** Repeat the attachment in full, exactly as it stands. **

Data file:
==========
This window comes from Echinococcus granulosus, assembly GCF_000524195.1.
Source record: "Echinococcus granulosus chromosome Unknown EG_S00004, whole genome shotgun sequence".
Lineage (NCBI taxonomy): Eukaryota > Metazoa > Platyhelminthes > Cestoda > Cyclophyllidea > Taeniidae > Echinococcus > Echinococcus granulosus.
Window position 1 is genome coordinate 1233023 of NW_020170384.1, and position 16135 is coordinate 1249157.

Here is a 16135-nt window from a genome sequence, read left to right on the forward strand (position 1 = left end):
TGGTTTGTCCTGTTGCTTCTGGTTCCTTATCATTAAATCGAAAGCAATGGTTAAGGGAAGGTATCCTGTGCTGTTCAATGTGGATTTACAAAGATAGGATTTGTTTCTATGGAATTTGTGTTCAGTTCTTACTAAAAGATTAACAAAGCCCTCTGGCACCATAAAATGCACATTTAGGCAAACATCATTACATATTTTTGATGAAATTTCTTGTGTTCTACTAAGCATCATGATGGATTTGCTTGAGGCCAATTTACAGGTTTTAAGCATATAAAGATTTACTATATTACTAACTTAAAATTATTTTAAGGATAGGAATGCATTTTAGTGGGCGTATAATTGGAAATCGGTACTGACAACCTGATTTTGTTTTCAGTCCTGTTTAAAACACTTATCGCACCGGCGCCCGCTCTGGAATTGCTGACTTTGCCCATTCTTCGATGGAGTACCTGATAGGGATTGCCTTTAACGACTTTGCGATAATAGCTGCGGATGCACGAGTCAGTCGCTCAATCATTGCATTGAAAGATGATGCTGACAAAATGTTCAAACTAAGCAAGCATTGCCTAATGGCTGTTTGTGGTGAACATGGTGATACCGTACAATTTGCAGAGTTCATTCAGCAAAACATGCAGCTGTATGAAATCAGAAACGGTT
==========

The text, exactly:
This window comes from Echinococcus granulosus, assembly GCF_000524195.1.
Source record: "Echinococcus granulosus chromosome Unknown EG_S00004, whole genome shotgun sequence".
Lineage (NCBI taxonomy): Eukaryota > Metazoa > Platyhelminthes > Cestoda > Cyclophyllidea > Taeniidae > Echinococcus > Echinococcus granulosus.
Window position 1 is genome coordinate 1233023 of NW_020170384.1, and position 16135 is coordinate 1249157.

Here is a 16135-nt window from a genome sequence, read left to right on the forward strand (position 1 = left end):
TGGTTTGTCCTGTTGCTTCTGGTTCCTTATCATTAAATCGAAAGCAATGGTTAAGGGAAGGTATCCTGTGCTGTTCAATGTGGATTTACAAAGATAGGATTTGTTTCTATGGAATTTGTGTTCAGTTCTTACTAAAAGATTAACAAAGCCCTCTGGCACCATAAAATGCACATTTAGGCAAACATCATTACATATTTTTGATGAAATTTCTTGTGTTCTACTAAGCATCATGATGGATTTGCTTGAGGCCAATTTACAGGTTTTAAGCATATAAAGATTTACTATATTACTAACTTAAAATTATTTTAAGGATAGGAATGCATTTTAGTGGGCGTATAATTGGAAATCGGTACTGACAACCTGATTTTGTTTTCAGTCCTGTTTAAAACACTTATCGCACCGGCGCCCGCTCTGGAATTGCTGACTTTGCCCATTCTTCGATGGAGTACCTGATAGGGATTGCCTTTAACGACTTTGCGATAATAGCTGCGGATGCACGAGTCAGTCGCTCAATCATTGCATTGAAAGATGATGCTGACAAAATGTTCAAACTAAGCAAGCATTGCCTAATGGCTGTTTGTGGTGAACATGGTGATACCGTACAATTTGCAGAGTTCATTCAGCAAAACATGCAGCTGTATGAAATCAGAAACGGTT